Insurance companies that sell policies inside and outside of Connecticut’s Affordable Care Act traded advocates in July when they asked for an average increase of 20.4% in individual health plans next year.
The proposed rate increases, released by the state insurance department last month, also include a recommended 14.8% increase in small group health plans.
The requests are significantly higher than what insurers requested last year for health policies in 2022. Carriers in 2021 requested an average increase of 8.6% for individual plans and 12.9% for small group plans.
“It’s jaw-dropping,” Lynne Ide, program director for communications and engagement at the Universal Health Care Foundation of Connecticut. said last month. “Looking at these fee requests, the range is off the charts.
“Our big concern at the moment is, along with inflation and the fallout from COVID, these proposals increase witchcraft problems. Our concern is that people will see this and decide to go without health coverage because they just can’t afford it.”
The insurance sector is weighing the requests and is expected to make a decision in September. Before that happens, the public will have a chance to comment on the suggested rate increase.
The insurance department has scheduled a public hearing for Aug. 15, starting at 9 a.m. at the Legislative Office Building (300 Capital Ave. in Hartford).
The public can testify in person or virtually. Registration for personal testimony opens at 8:30 a.m. in the Legislative Office Building on the day of the hearing.
The deadline to sign up for virtual testimony is today (August 12). Anyone wishing to testify virtually can register by emailing cid.RateFilings@ct.gov with their name and written comments by noon.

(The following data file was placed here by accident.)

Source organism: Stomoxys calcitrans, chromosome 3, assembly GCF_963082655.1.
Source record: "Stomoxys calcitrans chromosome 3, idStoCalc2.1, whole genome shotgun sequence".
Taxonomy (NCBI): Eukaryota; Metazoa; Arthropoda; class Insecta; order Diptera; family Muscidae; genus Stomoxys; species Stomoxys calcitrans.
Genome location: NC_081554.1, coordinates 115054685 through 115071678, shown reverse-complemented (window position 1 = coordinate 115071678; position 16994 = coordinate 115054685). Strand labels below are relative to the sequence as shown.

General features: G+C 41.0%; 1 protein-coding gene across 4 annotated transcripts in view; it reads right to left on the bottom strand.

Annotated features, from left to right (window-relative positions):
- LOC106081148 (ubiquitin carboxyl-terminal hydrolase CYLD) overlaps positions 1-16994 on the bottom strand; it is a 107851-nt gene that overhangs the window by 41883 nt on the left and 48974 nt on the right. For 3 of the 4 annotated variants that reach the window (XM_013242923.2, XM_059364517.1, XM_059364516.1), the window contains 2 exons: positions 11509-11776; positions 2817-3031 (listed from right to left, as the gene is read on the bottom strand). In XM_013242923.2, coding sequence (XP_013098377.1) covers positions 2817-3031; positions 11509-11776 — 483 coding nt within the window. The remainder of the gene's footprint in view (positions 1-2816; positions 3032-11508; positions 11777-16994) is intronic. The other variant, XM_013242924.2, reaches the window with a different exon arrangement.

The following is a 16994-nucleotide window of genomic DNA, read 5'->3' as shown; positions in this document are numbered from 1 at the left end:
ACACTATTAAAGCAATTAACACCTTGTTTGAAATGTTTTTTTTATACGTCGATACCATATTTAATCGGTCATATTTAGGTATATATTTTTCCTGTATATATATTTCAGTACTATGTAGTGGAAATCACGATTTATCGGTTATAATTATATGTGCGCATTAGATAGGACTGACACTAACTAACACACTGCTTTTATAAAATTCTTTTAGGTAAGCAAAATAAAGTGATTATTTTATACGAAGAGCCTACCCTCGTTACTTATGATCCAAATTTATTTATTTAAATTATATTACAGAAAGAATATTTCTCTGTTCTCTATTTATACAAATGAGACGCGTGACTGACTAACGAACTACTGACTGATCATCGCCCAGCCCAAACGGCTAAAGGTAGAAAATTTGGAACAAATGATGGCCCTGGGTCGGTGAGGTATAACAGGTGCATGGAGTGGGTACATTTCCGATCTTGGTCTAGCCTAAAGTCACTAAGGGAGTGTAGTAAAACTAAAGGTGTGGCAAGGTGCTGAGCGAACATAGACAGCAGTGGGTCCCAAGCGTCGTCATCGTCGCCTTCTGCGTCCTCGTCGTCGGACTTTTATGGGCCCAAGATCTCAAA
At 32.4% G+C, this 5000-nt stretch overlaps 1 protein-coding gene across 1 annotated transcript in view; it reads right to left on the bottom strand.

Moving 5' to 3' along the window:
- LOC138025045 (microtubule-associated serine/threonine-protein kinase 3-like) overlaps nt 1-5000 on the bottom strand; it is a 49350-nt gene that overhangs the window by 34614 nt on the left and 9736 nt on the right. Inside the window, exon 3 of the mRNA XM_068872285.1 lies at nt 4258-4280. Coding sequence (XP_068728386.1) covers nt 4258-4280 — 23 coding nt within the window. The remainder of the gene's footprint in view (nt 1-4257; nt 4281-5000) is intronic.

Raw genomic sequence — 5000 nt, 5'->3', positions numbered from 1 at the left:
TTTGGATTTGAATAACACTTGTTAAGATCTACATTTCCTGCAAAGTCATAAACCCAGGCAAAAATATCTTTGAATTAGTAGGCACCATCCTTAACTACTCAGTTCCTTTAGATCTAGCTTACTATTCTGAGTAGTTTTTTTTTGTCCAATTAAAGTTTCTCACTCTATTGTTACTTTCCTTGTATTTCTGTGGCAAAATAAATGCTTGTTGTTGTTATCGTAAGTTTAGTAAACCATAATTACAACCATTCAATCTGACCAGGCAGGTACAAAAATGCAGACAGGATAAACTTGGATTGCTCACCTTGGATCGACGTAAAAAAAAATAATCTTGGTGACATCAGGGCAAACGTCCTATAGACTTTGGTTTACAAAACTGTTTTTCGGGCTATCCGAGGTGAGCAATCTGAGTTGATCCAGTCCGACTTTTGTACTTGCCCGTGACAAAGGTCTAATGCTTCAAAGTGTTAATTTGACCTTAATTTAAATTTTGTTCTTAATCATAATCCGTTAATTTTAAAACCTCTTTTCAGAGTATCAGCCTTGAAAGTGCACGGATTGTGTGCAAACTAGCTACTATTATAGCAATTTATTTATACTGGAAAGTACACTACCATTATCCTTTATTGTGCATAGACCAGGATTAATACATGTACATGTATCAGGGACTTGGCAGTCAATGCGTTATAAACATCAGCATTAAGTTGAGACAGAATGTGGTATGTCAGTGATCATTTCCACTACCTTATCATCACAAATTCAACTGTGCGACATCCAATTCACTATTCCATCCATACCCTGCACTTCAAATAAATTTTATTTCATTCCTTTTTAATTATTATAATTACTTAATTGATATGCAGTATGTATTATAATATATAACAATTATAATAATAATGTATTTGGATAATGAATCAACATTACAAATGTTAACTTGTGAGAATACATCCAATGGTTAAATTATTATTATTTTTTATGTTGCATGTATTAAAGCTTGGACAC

Insurance company representatives will be given time to explain their requests for rate increases, and officials from the insurance department may ask questions. The session will be broadcast on CT-N.
Here’s what you need to know about proposals.
What do insurance companies look for?
Three insurers they are selling policies in the Connecticut exchange: Anthem Health Plans, CTCare Benefits Inc. and ConnectiCare Insurance Company Inc.
Anthem claimed an average increase of 8.6% for individual policies covering 27,698 people. The proposed changes range from a 1.8% decrease to a 16.1% increase, depending on the plan.
The company also claimed an average increase of 3.6% in small group policies covering 19,271 residents. The suggested changes range from a decrease of 1.2% to an increase of 26.3%.
CTCare Benefits claimed an average increase of 24.1% in individual plans covering 75,003 people. The proposed changes range from an increase of 18.7% to 33.2%, depending on the policy.
It also asked for an average increase of 22.9% in small group plans covering 3,476 residents (increases range from 20% to 28.9%).
ConnectiCare, which sells only individual policies on the exchange, asked for an average increase of 25.2% for plans covering 8,782 people. The suggested increases range from 17.1% to 32.2%.
A full list of on- and off-exchange plans can be found, along with requests for rate increases here.
Why do insurers charge higher rates?
Kimberly Kann, a spokeswoman for ConnectiCare, said medical and pharmaceutical costs were two of the factors driving the company’s asking rate increase.
“Our proposed fees are based on several factors, including medical and pharmacy cost trends, along with the ongoing impacts of COVID-19 on our members’ use of services, including receipt of delayed care,” she said.